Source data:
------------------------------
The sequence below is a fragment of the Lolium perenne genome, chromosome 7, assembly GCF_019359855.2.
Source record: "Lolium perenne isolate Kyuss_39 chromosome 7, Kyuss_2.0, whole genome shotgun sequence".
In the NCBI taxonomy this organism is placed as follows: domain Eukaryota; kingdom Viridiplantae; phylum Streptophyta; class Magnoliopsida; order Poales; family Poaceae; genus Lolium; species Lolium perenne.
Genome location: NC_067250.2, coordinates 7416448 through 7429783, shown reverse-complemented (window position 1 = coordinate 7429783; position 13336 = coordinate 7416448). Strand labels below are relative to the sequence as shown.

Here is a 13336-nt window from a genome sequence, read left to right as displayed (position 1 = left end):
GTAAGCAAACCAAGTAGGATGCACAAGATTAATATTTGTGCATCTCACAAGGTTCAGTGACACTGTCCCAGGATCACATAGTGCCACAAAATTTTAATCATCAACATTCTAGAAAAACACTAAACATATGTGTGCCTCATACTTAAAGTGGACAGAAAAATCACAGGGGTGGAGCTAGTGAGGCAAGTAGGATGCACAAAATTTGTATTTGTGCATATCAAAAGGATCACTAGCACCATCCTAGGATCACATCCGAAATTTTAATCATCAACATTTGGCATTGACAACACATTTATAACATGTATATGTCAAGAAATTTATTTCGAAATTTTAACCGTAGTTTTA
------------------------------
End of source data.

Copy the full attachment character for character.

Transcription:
The sequence below is a fragment of the Lolium perenne genome, chromosome 7, assembly GCF_019359855.2.
Source record: "Lolium perenne isolate Kyuss_39 chromosome 7, Kyuss_2.0, whole genome shotgun sequence".
In the NCBI taxonomy this organism is placed as follows: domain Eukaryota; kingdom Viridiplantae; phylum Streptophyta; class Magnoliopsida; order Poales; family Poaceae; genus Lolium; species Lolium perenne.
Genome location: NC_067250.2, coordinates 7416448 through 7429783, shown reverse-complemented (window position 1 = coordinate 7429783; position 13336 = coordinate 7416448). Strand labels below are relative to the sequence as shown.

Here is a 13336-nt window from a genome sequence, read left to right as displayed (position 1 = left end):
GTAAGCAAACCAAGTAGGATGCACAAGATTAATATTTGTGCATCTCACAAGGTTCAGTGACACTGTCCCAGGATCACATAGTGCCACAAAATTTTAATCATCAACATTCTAGAAAAACACTAAACATATGTGTGCCTCATACTTAAAGTGGACAGAAAAATCACAGGGGTGGAGCTAGTGAGGCAAGTAGGATGCACAAAATTTGTATTTGTGCATATCAAAAGGATCACTAGCACCATCCTAGGATCACATCCGAAATTTTAATCATCAACATTTGGCATTGACAACACATTTATAACATGTATATGTCAAGAAATTTATTTCGAAATTTTAACCGTAGTTTTA